Wednesday, August 5, 2015

Not the Dalai Lama, or someone like him*

(Updated below.)

A graphic has been making the rounds again on Facebook, one that appears to go back at least four years in one version or another. It pictures His Holiness the 14th Dalai Lama, with his trademark expression of infinite patience mixed with secret amusement, and the text begins as follows:
The Dalai Lama, when asked what surprised him most about humanity, answered
It continues:
"Man. Because he sacrifices his health in order to make money. Then he sacrifices money to recuperate his health. And then he is so anxious about the future that he does not enjoy the present; the result being that he does not live in the present or the future; he lives as if he is never going to die, and then dies having never really lived."
A nice sentiment, I suppose, boosted along by the oppositional phrasing and the ascending structure moving from work and the present, to the future, and finally to death. But I always felt that final clause about dying "having never really lived" seemed to have a false ring about it. Not something that the fellow who mostly talks about compassion and kindness would say.

And there's a reason for that. He didn't say it.

Plug the first sentence or so into the Google device and you'll quickly find it's a slight tweaking of something by James J. Lachard, the penname of a writer born in Essex, England in 1923, who eventually became CEO of World Vision International, an evangelical Christian humanitarian and advocacy organization.

Facebook and the like are, of course, an endless source of wrongly attributed quotes. Just ask Abraham Lincoln. And the name (or penname) of WVI's former CEO probably wouldn't be as recognizable to most social media users as the name of the world's most famous religious/political refugee. So perhaps whoever first mis-matched the quote to the leader of Tibetan Buddhism thought the expression just needed a little extra push. A little rebranding.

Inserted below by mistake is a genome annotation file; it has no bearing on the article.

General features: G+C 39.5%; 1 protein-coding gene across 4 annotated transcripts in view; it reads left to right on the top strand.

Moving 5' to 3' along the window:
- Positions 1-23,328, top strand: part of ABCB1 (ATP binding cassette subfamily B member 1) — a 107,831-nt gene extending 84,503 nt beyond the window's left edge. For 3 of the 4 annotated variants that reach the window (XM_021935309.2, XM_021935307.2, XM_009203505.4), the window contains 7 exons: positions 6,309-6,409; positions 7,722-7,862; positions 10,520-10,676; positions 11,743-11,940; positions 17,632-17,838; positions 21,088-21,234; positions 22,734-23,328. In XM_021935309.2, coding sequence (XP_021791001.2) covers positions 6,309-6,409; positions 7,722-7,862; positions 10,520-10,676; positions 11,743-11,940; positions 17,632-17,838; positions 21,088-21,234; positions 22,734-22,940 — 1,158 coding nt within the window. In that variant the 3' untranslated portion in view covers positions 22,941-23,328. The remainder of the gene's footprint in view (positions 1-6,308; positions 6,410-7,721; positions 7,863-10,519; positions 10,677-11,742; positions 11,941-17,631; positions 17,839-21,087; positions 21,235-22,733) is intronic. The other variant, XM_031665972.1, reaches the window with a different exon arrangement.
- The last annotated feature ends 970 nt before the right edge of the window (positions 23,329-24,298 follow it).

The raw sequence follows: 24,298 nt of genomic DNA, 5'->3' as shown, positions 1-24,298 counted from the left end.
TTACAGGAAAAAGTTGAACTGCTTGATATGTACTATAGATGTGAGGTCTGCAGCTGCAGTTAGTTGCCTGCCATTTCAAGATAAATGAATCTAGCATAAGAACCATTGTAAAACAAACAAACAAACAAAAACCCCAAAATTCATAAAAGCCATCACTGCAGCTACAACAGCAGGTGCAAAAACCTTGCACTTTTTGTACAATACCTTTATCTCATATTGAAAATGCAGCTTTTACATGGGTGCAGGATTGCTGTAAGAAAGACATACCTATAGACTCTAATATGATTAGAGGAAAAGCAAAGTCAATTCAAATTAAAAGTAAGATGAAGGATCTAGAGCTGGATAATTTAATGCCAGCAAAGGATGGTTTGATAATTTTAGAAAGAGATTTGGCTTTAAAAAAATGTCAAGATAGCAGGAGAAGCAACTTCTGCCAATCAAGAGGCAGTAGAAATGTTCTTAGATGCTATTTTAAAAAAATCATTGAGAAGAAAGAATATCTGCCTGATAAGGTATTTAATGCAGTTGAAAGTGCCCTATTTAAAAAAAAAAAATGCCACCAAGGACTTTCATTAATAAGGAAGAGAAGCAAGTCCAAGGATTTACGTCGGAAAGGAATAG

But if you help recirculate it online, incorrect attribution and all, it's on you now.

Still, this bit of literary vandalism did create one memorable moment a few years ago at, of all places, A contributor who describes his beat as "the intersection of entertainment and technology" (he's a video game reviewer) saw that meme somewhere and attacked it with the intellectual brio of a college sophomore who just aced his first philosophy elective. It's titled – seriously, now – "The Dalai Lama is Wrong" and it begins like this:
This quotation from the Dalai Lama has been making the rounds.

It’s one of those irksome sentiments that sounds really wise and profound and makes all of us sort of cringe in self-examination. Or worse, causes us to look outward at “humanity” and think to ourselves, “Yes, all these people are living for tomorrow. They should slow down and live for the here and now. They should spend less time being greedy workaholics and hang out with their families more.”
And then it continues in much the same vein for another eleven paragraphs (twelve paragraphs, if you count the extended block quote from the pilot episode of "The Wonder Years"), heaping withering scorn on the Dalai Lama for disrespecting the workaday life the rest of us lead while he led "a life of celebrity."

Readers eventually pointed out the attribution error in the comments section, although the post itself appears to stand as originally published in 2011, despite the large, Lama-shaped hole blown clean through the middle of it.

Oddly, though, the author cast references to the object of his derision in the past tense, suggesting that he might have been unaware that the man who didn't actually say the things he found so offensive hadn't actually died, either – in fact, he turned 80 on the 6th of July this year.

Update: And while we're at it, here are a list of things I meant to include that George Carlin never said, either.

*Acknowledgment is made of the works of The Firesign Theatre.

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